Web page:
Christian Nationalism Point & Counterpoint
My Part in a Delightful Little Proxy Row - Doug Wilson
Video from Blog & Mablog
"In this episode of Blog & Mablog, Pastor Doug Wilson discusses his part in the recent controversy surrounding Stephen Wolfe's The Case for Christian Nationalism, Thomas Achord, and an anonymous Twitter account." from video introduction
The Rise of Right-Wing Wokeism
"Review: ‘The Case for Christian Nationalism’ by Stephen Wolfe
"I understand and sympathize with the desire for something like Christian Nationalism, but if this book represents the best of that ism, then Christian Nationalism is not the answer the church or our nation needs." from the article.
I first encountered Stephen Wolfe, through his writing, when I was doing my doctoral work. We were both working on similar intellectual themes and looking at similar sources. I quoted Wolfe—who has a PhD from Louisiana State University and is now a “country scholar at Wolfeshire”—once or twice in my dissertation. Since then, I’ve read an article here or there from Wolfe and have tracked with some of his comments on Twitter. When I saw that he had a massive book coming out making The Case for Christian Nationalism, I was eager to read a serious exploration of such a timely and controversial topic.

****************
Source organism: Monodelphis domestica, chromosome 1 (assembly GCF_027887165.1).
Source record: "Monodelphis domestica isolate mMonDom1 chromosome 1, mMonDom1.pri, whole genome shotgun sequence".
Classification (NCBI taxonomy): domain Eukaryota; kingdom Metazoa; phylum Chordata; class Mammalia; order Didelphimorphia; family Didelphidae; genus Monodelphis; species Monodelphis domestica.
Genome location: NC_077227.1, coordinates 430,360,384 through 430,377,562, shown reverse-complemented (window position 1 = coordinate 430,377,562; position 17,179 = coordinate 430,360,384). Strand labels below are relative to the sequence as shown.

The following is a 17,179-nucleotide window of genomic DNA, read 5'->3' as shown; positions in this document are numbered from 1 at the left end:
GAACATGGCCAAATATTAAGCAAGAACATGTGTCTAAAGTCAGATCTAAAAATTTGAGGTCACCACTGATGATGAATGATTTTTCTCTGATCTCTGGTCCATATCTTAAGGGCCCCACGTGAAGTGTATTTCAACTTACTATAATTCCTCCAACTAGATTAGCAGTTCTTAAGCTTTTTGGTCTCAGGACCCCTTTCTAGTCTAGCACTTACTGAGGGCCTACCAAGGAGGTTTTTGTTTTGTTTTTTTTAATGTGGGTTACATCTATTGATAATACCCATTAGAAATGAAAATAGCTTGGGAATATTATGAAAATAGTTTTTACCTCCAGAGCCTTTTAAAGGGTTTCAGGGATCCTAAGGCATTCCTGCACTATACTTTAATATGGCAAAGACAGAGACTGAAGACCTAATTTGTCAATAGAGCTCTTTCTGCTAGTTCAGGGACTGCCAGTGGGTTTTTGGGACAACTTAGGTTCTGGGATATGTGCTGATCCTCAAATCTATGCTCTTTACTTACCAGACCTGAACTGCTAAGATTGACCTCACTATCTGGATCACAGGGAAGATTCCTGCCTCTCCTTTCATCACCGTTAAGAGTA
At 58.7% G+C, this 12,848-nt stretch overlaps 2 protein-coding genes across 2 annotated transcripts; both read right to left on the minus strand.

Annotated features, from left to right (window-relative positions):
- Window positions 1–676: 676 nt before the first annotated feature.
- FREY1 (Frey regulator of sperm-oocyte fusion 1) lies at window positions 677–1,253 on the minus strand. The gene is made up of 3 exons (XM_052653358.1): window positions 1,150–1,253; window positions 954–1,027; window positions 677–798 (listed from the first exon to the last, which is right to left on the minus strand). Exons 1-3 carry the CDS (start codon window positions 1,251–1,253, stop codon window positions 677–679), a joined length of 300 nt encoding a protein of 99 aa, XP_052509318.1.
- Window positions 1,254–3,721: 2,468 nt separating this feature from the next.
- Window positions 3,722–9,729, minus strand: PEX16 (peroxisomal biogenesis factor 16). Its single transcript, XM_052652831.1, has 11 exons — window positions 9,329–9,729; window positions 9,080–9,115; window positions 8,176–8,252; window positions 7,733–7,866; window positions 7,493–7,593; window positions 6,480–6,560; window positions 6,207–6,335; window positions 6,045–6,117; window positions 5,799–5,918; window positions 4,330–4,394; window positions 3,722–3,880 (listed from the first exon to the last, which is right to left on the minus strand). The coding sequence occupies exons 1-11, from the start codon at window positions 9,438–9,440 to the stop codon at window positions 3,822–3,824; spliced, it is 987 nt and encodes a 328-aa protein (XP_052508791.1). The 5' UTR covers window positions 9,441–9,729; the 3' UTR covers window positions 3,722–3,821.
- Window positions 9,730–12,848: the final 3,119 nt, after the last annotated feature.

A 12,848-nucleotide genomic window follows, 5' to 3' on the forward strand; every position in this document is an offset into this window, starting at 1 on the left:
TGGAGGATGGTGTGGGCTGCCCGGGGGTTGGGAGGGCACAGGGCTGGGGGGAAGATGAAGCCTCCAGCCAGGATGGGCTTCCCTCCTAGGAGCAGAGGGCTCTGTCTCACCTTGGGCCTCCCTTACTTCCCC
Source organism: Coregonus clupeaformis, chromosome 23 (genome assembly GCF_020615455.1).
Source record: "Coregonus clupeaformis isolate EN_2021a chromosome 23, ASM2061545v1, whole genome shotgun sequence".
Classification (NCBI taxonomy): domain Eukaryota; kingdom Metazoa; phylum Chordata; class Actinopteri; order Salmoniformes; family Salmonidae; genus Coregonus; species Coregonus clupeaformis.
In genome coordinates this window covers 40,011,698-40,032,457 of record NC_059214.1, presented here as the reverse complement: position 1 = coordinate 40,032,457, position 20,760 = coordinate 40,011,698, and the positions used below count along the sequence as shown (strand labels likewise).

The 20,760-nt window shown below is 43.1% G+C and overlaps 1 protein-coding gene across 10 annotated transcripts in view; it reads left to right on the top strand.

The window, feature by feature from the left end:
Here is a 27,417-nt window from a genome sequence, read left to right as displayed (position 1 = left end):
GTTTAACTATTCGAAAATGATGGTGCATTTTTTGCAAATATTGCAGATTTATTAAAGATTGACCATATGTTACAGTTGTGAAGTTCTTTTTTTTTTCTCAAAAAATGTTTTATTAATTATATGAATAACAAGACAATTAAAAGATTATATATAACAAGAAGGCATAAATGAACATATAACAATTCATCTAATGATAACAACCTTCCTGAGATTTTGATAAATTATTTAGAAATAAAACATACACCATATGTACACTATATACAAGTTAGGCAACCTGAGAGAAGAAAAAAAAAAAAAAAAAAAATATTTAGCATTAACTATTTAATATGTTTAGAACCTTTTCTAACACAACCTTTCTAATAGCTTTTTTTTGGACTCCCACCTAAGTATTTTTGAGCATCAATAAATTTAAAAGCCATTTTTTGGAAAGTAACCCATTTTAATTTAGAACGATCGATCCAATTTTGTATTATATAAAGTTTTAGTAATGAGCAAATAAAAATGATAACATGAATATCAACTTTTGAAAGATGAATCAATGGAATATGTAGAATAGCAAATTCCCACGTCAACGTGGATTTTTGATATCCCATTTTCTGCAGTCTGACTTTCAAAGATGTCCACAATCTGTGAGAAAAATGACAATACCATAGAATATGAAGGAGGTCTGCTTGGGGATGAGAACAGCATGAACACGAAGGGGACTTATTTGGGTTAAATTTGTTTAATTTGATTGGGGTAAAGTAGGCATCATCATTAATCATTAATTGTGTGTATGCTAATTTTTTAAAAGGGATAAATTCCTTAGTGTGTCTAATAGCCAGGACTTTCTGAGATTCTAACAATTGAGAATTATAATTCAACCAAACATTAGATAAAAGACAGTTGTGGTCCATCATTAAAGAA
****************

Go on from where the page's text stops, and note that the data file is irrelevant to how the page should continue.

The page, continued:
This is a long review, so let me state my conclusion up front: I understand and sympathize with the desire for something like Christian Nationalism, but if this book represents the best of that ism, then Christian Nationalism isn’t the answer the church or our nation needs. For all the fine retrieval work Wolfe does in parts of the book, the overall project must be rejected.
The message—that ethnicities shouldn’t mix, that heretics can be killed, that violent revolution is already justified, and that what our nation needs is a charismatic Caesar-like leader to raise our consciousness and galvanize the will of the people—may bear resemblance to certain blood-and-soil nationalisms of the 19th and 20th centuries, but it’s not a nationalism that honors and represents the name of Christ.." from the article: The Rise of Right-Wing Wokeism
The Case for Christian Nationalism by Stephen Wolfe (link)